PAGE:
I attended the Lucene/Solr meetup this week — quite a swank event sponsored by Salesforce with tasty appetizers, beers and an incredible view of the bay. The three speakers were very knowledgeable and well spoken and I enjoyed hearing about the different applications of Lucene and Solr. Below are my rough notes.  For folks who want to learn more about Lucene and Solr, check out the upcoming conference Lucene Revolution, Oct 5-8, 2010 in Boston.

Search@salesforce.com, Bill Press, Salesforce

Salesforce uses Lucene 2.2 (not Solr) and shared some stats about their seriously large scale operation:

  • millions of searches per day, hundreds of thousands of users
  • hundreds of millions of doc updates per day
  • force.com platform, 72,500+ customers, 150,000+ apps
  • almost half a billion indexing events per day (batches can include > 1000 documents)
  • Over 8 TB of searchable data
  • incremental indexing (90% < 3 mins, 70% < 1 min )
  • 6M queries per day, mean search time 250ms (76% < 250 ms, 89% < 500 ms)

It’s a multi-tenant architecture, each org has 1-100,000s users and had a single codebase, which means there is just 1 version to support at one time.

  • consistent hashing for node affinity
  • throttling for fairness
  • record type bucketing, as well as by org

They use post-filtering for:

  • authorization
  • reranking in the DB, last update

They query db to bridge the gap with indexing lag.

They are faced with new search challenges driven by what Salesforce CEO calls “the facebook imperative.” When he started Salesforce, he used to ask “why donesn’t every enterprise app look like amazon?” Now he asks: “why doesn’t every enterprise app look like Facebook?”  (side note: this is an echo of what many folks have been saying for a while, that social networking makes sense as a feature of an app, rather than just destinations like Facebook and LinkedIn.)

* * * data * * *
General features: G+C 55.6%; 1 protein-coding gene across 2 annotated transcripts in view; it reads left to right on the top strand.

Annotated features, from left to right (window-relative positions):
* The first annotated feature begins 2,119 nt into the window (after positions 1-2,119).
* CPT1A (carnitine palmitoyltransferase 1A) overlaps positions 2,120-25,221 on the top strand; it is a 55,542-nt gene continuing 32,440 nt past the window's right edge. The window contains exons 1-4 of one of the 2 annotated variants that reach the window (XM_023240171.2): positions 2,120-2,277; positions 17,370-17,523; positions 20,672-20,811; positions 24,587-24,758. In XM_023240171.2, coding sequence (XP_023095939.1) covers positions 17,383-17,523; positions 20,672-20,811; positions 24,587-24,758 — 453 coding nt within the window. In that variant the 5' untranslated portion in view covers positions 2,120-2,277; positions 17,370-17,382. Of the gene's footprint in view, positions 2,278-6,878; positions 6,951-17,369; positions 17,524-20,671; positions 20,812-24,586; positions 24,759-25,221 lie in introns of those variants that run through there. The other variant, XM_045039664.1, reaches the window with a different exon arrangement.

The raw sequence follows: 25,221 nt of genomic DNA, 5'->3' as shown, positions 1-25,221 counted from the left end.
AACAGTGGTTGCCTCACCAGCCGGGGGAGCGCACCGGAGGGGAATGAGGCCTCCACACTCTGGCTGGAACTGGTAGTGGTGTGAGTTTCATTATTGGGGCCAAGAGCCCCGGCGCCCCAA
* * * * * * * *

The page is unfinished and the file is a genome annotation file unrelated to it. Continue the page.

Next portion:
Salesforce allows you to have a feed on a record, follow accounts, status updates for accounts.  They index tracked changed.  They need to search this rich set of data which is people articulating their interests. Bill noted that the needs of structured data are really different from unstructured data.

Practical Relevance, Grant Ingersoll, Lucid Imagination

Grant Ingersoll spoke of “two tales of relevance”

  • The case of the missing data: you know you have poor relevance when the most important search result is on page 10.  For example, the accessories for an item are often listed higher on search results than the item itself.
  • The power of suggestion.  Grant cited a specific case where just adding auto-suggest added 100s of millions to the bottom line.

Better search results = less time searching, more time acting

Other cases to consider:

  • Only the first result matters, such as Google’s “I’m feeling lucky”
  • Known item searches, for example: NetFlix has a high frequency of people searching for specific movies
  • Are you finding all the documents that are relevant?  In the case where you want to analyze all the results returned/
  • Is zero results the right answer?  Where people want to definitely know that something is not present